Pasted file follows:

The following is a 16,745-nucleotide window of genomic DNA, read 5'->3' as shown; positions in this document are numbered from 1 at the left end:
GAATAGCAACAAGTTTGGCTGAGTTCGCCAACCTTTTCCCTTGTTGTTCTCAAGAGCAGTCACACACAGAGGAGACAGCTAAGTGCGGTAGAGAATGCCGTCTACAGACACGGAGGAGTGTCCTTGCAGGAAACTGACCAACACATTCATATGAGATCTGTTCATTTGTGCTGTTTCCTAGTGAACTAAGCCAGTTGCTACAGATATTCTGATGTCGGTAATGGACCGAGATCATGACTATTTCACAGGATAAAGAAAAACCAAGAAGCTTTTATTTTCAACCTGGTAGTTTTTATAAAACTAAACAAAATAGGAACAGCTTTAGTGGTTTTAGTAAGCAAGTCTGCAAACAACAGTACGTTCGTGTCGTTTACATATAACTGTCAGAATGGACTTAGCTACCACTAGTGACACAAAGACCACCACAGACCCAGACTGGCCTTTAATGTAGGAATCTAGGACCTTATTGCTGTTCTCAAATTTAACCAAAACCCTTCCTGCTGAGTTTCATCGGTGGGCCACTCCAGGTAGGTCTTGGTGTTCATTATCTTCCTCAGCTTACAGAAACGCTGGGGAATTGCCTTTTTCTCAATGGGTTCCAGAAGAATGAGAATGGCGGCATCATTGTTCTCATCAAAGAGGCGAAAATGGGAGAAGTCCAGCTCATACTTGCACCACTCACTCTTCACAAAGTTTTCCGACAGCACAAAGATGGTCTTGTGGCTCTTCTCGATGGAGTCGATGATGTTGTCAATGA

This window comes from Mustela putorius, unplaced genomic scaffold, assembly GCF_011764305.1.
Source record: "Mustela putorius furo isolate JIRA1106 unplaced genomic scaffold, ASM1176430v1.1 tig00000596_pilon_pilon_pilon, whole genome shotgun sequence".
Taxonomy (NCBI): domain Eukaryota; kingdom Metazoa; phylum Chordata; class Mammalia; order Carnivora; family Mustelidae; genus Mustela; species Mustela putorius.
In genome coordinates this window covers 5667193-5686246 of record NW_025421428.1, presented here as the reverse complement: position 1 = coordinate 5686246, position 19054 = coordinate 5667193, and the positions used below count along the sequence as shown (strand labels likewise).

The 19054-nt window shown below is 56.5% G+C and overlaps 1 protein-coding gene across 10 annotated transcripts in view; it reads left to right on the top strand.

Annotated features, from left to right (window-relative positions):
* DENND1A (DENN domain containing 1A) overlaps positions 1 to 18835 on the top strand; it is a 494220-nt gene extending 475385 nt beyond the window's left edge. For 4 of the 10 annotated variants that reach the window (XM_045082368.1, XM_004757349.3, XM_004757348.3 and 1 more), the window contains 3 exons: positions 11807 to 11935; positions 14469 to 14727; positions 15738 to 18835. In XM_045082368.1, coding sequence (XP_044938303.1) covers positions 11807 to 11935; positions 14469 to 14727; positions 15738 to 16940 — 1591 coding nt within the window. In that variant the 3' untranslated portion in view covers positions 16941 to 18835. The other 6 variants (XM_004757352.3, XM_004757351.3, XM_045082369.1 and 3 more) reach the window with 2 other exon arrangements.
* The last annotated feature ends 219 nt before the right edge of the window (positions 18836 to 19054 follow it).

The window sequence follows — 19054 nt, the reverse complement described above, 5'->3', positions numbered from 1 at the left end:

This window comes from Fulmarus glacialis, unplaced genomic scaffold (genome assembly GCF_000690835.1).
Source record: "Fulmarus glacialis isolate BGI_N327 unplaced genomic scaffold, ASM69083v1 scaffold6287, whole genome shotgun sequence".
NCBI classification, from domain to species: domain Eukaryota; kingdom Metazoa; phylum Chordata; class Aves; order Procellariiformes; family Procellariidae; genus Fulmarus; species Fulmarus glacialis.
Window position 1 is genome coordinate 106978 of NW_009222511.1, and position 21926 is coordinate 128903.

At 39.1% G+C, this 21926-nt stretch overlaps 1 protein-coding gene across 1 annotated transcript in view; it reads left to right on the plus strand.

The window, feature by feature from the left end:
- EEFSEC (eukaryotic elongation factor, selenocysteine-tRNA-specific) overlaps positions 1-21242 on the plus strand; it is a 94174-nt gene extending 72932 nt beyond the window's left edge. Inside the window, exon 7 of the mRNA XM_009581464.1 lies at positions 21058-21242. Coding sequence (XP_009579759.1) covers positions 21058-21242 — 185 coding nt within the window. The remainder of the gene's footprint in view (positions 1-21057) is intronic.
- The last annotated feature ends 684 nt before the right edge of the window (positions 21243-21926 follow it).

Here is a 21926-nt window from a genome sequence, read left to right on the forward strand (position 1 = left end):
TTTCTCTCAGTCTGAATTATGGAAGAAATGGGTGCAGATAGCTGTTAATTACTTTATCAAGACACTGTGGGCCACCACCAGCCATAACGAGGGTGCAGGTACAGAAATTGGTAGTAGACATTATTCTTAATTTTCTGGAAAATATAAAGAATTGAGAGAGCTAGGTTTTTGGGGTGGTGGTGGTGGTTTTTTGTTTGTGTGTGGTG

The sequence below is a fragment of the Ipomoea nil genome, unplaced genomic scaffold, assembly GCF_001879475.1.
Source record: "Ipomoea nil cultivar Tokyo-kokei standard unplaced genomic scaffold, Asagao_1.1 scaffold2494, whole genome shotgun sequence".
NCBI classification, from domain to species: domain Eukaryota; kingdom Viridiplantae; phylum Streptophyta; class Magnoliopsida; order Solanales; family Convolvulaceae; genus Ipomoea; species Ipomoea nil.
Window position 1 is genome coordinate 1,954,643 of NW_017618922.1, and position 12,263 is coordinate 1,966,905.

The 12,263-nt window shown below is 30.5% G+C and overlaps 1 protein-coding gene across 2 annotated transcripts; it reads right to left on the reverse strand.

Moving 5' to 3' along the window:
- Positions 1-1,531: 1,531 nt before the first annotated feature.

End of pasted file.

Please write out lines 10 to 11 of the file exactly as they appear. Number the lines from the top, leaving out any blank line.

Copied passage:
* The last annotated feature ends 219 nt before the right edge of the window (positions 18836 to 19054 follow it).

The window sequence follows — 19054 nt, the reverse complement described above, 5'->3', positions numbered from 1 at the left end: